VIDEO: Sinatra tribute artist and formerly homeless veteran shares story

July 31, 2015

Dressed in classic Hollywood black and white, John English is the picture of perfection. The  tribute artist, who performs with the same style, grace and ease as ol’ blue eyes himself, has earned performances throughout the Northwest.  At lounges, music venues, weddings, special events, even Portland International Airport. The 60-year-old performer, father and veteran makes it look easy but behind his success is a hard-fought battle. After a series of unfortunate events last year, English and his son were homeless.  

John English sings with audience member in the lounge at the Clarion Airport Hotel

Today, the family has a spacious two bedroom apartment in Southwest Portland. They were able to find temporary housing and eventually a permanent home with access to vouchers, funding and help from the many community partners dedicated to a Home for Everyone. For English, the final piece of the puzzle was a benevolent landlord and property manager willing to give him a shot at a vacant rental, despite challenges on his rental application.

“We’ve got an unprecedented amount of resources and agencies working to support this effort, including a commitment that no expenses will be left unpaid and a 24-hour response team available to landlords who are willing to work with our homeless veterans,”  explained Home for Everyone Initiative Director Marc Jolin.  “Our biggest challenge is finding units for veterans.” 

A low-vacancy, high-demand rental market is one of the challenges in an effort to house local homeless veterans by 2016. The effort coincides with a federal initiative to end veterans’ homelessness by the end of the year.  In Multnomah County, an estimated 690 homeless veterans need housing which translates to two veterans per day. So far, an estimated 300 veterans have been housed but continued support from the rental market community is necessary to fulfill the promise.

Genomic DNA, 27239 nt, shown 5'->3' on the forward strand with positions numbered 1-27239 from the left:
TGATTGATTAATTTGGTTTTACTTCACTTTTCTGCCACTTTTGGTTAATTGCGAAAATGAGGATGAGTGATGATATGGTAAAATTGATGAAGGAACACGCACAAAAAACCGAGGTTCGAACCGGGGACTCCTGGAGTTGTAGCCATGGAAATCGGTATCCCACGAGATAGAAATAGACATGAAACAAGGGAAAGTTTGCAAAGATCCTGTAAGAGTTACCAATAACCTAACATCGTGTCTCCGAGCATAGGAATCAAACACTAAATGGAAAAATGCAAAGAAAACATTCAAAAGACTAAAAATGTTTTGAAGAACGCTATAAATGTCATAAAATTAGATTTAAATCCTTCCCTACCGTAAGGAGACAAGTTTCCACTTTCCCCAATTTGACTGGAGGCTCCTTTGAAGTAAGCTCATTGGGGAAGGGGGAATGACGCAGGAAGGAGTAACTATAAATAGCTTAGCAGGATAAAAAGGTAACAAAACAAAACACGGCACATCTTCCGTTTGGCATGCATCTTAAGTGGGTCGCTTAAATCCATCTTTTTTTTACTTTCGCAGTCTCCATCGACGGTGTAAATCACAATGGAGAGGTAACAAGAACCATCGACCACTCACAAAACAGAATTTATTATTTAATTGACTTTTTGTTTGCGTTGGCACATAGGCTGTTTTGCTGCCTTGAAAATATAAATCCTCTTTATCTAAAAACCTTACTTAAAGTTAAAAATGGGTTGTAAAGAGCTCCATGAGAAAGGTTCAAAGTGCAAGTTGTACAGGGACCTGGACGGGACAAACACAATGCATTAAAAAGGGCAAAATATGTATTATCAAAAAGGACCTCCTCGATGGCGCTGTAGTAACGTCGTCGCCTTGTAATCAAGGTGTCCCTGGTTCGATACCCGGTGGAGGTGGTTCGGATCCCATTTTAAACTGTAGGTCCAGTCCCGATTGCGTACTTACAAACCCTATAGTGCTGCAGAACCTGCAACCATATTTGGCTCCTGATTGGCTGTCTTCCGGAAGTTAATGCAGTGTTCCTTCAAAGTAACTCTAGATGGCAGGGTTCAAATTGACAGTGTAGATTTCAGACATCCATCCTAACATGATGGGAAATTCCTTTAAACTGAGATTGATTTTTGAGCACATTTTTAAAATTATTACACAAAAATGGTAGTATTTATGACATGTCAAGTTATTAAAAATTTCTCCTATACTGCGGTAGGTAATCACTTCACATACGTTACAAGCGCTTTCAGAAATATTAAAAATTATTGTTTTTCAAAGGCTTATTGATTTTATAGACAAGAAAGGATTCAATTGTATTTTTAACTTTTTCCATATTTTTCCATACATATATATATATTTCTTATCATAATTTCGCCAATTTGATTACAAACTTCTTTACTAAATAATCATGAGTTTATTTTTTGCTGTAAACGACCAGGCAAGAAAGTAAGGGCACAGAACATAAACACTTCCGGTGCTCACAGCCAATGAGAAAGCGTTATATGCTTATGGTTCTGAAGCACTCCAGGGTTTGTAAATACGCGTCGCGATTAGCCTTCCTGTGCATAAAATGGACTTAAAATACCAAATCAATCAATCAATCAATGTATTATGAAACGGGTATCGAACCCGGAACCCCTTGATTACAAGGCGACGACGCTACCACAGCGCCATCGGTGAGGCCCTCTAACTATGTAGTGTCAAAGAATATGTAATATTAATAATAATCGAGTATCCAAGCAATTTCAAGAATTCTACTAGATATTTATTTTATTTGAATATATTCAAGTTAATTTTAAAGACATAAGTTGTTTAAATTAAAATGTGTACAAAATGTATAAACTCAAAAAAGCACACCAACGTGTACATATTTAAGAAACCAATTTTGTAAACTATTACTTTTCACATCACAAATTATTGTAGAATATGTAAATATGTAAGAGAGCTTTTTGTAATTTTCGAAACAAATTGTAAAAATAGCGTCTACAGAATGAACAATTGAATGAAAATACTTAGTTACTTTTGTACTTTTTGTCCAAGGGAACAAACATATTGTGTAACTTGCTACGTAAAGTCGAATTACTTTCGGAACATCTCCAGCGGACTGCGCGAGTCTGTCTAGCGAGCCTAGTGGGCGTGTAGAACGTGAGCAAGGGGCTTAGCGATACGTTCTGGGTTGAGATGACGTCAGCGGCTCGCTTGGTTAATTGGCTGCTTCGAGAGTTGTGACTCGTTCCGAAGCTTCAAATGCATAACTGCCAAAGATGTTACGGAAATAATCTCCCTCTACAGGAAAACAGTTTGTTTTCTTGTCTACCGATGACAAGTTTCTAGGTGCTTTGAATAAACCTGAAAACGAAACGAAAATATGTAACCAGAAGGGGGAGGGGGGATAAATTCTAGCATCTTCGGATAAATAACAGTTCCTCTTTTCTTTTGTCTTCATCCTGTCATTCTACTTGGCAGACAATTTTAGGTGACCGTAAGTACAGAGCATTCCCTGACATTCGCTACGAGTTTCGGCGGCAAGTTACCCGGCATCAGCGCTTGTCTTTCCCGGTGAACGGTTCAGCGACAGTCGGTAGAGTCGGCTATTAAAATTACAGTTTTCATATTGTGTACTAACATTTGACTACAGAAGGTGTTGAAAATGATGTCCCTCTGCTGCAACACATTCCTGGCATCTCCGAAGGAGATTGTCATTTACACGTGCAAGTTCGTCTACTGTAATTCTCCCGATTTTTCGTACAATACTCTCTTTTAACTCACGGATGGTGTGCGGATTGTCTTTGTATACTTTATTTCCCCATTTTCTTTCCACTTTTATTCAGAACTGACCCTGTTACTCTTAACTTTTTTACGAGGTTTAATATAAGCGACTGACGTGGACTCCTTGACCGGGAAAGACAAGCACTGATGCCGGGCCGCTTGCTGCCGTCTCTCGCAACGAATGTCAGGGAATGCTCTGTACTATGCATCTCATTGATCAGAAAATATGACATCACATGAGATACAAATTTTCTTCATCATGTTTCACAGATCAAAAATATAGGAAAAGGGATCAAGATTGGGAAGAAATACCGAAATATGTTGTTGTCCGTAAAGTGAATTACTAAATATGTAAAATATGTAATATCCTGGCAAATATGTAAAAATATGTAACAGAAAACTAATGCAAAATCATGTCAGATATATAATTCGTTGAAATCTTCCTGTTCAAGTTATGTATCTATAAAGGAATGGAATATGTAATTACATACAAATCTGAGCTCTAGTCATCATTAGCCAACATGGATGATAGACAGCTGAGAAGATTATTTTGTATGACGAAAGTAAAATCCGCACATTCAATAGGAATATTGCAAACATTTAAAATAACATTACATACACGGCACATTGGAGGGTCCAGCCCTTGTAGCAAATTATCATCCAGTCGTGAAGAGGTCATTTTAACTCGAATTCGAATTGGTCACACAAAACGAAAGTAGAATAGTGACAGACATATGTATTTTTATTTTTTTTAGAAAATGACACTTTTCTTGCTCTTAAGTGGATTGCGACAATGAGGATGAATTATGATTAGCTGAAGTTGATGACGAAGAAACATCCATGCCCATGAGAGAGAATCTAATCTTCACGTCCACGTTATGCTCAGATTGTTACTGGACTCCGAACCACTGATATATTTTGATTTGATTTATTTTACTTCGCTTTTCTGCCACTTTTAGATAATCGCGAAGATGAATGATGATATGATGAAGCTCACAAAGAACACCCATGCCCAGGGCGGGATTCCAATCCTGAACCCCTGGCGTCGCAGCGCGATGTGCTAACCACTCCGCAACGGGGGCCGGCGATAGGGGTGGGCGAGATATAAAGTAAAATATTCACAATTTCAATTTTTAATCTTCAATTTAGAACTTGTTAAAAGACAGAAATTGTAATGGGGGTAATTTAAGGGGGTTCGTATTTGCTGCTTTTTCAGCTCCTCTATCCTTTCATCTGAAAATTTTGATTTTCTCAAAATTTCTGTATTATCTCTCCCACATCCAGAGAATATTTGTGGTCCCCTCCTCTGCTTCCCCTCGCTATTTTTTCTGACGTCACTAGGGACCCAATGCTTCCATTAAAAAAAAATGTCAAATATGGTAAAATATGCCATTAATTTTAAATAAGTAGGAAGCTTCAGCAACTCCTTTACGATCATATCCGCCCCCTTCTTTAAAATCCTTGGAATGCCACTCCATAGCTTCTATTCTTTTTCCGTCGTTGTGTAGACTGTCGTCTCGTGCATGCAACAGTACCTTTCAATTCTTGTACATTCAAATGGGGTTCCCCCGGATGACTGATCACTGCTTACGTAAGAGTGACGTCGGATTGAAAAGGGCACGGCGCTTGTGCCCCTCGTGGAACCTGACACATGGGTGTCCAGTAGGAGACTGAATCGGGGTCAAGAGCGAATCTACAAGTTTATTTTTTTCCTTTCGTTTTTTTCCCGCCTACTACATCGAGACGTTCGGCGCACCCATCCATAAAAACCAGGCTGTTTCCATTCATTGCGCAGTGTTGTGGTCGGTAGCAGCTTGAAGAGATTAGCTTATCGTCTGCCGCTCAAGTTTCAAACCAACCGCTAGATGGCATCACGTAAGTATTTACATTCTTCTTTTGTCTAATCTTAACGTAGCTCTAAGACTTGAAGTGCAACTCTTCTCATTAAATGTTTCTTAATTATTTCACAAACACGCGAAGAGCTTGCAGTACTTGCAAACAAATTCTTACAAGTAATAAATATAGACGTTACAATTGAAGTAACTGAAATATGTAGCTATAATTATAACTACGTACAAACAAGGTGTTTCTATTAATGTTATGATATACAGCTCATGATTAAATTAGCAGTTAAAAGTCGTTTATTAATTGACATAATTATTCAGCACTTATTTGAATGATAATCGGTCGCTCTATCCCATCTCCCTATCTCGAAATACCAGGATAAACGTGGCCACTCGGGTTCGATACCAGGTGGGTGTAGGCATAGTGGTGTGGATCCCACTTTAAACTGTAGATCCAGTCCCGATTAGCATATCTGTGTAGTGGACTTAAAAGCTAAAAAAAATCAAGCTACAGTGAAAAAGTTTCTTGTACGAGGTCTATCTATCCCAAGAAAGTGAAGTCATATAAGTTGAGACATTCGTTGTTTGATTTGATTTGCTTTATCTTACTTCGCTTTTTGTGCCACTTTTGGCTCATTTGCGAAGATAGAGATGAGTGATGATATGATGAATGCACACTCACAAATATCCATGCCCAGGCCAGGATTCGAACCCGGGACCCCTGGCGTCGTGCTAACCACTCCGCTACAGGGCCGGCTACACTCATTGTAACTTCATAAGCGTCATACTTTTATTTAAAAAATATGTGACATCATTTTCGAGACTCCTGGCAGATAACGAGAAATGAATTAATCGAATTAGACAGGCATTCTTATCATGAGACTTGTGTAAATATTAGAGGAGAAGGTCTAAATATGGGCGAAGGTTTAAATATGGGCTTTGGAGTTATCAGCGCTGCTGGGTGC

“We’re asking landlords to not look at the past but look at where that veteran is headed and what that veteran is bringing and importantly what are the support services that veteran has," says Jolin. "Although a veteran might not look good on paper, they can actually be very successful tenant because if given the opportunity to move in they have the support and resources of the community behind them.”

John English holds his good luck, king of hearts business card
John English holds his good luck, king of hearts business card

Please share John English’s story and help house other homeless veterans in our community by giving them a first shot at a vacant rental.     

“Permanent housing is not just a dream it’s a reality, you can make that reality by tapping into the resources.” -- John English, Sinatra tribute artist and formerly homeless veteran.